Nigerians are hard working and we are not demanding too much. That is why they are treating us like that. If we were like the people of Hong Kong, we would sit on the road for six months and restrict vehicular movements.
Nigerians are malleable. When you push them to the wall, they will find a way to break the wall and go to the next place. You see, most other citizens will not do that, they will fight you back. You cannot misgovern people without their consent. Back to your question, there were opportunities and there will always be.
Were you told how he died?
It was very sad. He went to examine a medical school examination in Paediatrics at the Ambrose Ali University, Ekpoma. I discussed with some of our colleagues there, particularly the head of the department and I was told the examination went well and he left around 4pm or 5pm. I think that was not a bad time to leave. He wasn’t driving to Ife, which could have been dangerous, but he was heading to Benin, which was less than 100 kilometres away, to pass the night.
In his good nature, because a colleague’s daughter’s wedding was holding that Saturday, he chose to represent us. The next thing we heard was that “the owner of this phone has been shot.” That manner of breaking the news was highly unprofessional and I think the IGP can look at it and train his personnel to do better than that.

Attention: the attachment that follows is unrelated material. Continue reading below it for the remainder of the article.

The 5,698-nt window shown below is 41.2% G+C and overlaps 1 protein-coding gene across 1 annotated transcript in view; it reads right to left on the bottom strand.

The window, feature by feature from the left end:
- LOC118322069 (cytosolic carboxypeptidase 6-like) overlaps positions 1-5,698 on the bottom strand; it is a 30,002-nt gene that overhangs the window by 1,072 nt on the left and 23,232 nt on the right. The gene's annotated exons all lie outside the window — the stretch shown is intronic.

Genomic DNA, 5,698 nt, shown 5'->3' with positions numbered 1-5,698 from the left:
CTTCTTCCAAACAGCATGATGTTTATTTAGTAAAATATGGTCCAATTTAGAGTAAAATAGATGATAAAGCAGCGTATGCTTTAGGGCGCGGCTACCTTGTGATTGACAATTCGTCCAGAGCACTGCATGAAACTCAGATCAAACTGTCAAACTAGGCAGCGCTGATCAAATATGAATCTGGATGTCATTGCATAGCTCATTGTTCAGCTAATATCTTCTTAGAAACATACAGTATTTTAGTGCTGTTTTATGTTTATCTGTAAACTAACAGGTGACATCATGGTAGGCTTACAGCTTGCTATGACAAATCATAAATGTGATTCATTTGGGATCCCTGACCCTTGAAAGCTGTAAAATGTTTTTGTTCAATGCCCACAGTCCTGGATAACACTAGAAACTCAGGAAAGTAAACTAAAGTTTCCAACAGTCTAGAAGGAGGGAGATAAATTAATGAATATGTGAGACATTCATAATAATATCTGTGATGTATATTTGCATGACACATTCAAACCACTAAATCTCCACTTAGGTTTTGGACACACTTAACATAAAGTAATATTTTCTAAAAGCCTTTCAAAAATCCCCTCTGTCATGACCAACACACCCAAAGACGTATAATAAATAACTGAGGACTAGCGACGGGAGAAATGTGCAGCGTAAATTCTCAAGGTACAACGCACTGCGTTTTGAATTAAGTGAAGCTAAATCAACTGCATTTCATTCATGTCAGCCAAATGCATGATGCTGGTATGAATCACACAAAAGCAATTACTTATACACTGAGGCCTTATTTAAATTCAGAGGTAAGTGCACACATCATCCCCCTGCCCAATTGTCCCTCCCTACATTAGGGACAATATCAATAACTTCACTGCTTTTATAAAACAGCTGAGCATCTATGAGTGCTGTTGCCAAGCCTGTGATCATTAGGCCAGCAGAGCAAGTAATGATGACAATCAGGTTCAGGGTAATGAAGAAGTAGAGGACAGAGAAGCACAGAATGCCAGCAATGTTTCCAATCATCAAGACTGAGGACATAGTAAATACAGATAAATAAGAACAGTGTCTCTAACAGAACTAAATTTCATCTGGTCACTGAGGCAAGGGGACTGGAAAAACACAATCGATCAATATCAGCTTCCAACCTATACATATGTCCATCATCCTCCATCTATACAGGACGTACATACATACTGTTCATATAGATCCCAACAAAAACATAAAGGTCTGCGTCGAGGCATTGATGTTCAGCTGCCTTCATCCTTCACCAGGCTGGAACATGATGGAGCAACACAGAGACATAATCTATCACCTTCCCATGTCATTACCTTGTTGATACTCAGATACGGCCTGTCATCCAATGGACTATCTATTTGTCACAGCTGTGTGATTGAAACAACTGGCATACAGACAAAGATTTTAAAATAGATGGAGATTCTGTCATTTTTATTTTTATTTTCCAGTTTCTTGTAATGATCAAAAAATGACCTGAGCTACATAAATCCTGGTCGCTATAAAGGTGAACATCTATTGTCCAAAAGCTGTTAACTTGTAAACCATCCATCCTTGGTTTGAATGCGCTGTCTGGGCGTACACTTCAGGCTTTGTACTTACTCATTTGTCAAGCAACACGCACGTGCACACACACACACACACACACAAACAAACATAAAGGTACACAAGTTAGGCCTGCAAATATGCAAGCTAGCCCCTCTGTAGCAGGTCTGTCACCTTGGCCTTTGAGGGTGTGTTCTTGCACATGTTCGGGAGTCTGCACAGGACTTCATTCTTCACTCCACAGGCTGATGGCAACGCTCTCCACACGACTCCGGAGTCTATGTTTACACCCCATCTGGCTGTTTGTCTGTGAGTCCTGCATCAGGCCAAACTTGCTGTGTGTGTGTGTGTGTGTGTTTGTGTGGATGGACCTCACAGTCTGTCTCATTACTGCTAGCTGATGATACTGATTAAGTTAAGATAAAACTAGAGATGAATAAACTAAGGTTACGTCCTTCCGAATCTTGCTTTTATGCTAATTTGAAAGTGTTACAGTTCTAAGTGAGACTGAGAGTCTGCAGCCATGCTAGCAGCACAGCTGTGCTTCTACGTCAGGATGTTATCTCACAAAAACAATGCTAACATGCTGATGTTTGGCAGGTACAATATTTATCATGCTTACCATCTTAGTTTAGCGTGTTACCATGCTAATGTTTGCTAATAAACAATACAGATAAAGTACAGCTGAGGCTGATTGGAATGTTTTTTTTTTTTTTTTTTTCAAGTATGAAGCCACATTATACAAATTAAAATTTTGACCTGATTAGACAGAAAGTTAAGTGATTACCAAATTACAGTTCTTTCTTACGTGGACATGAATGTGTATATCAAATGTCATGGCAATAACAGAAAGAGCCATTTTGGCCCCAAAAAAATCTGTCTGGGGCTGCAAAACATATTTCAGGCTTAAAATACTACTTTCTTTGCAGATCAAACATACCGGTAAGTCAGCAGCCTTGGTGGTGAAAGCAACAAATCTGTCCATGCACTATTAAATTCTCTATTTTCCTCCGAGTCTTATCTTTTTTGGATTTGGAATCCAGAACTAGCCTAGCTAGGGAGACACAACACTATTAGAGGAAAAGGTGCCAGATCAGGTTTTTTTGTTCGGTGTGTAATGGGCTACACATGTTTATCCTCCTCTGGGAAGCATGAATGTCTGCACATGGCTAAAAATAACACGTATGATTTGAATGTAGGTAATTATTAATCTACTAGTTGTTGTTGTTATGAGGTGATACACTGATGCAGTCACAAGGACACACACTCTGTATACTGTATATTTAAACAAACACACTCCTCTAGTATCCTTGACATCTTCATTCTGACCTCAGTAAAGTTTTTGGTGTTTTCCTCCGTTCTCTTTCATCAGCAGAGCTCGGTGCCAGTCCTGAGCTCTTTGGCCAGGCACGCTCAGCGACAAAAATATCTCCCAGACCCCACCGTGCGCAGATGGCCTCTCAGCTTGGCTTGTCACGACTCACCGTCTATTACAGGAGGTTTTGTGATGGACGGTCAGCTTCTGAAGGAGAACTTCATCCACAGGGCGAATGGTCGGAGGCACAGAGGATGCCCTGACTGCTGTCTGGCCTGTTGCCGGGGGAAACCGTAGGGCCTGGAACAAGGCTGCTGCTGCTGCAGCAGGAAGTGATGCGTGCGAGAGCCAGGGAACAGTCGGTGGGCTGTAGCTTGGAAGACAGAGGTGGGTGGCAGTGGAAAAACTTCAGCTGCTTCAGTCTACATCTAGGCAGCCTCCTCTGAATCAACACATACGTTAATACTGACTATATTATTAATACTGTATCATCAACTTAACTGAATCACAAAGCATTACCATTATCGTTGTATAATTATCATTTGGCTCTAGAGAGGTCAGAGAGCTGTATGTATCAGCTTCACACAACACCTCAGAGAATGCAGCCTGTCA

All we know is that while Elusiyan was heading to Benin, some people described as bandits had shot at his vehicle and he died instantly. He was dead before he was taken to a health facility. We also know that he passed at least one checkpoint before the incident occurred. That means the Nigeria Police know that the road was unsafe and it also means that they are not enough to protect the lives of innocent and law abiding Nigerians.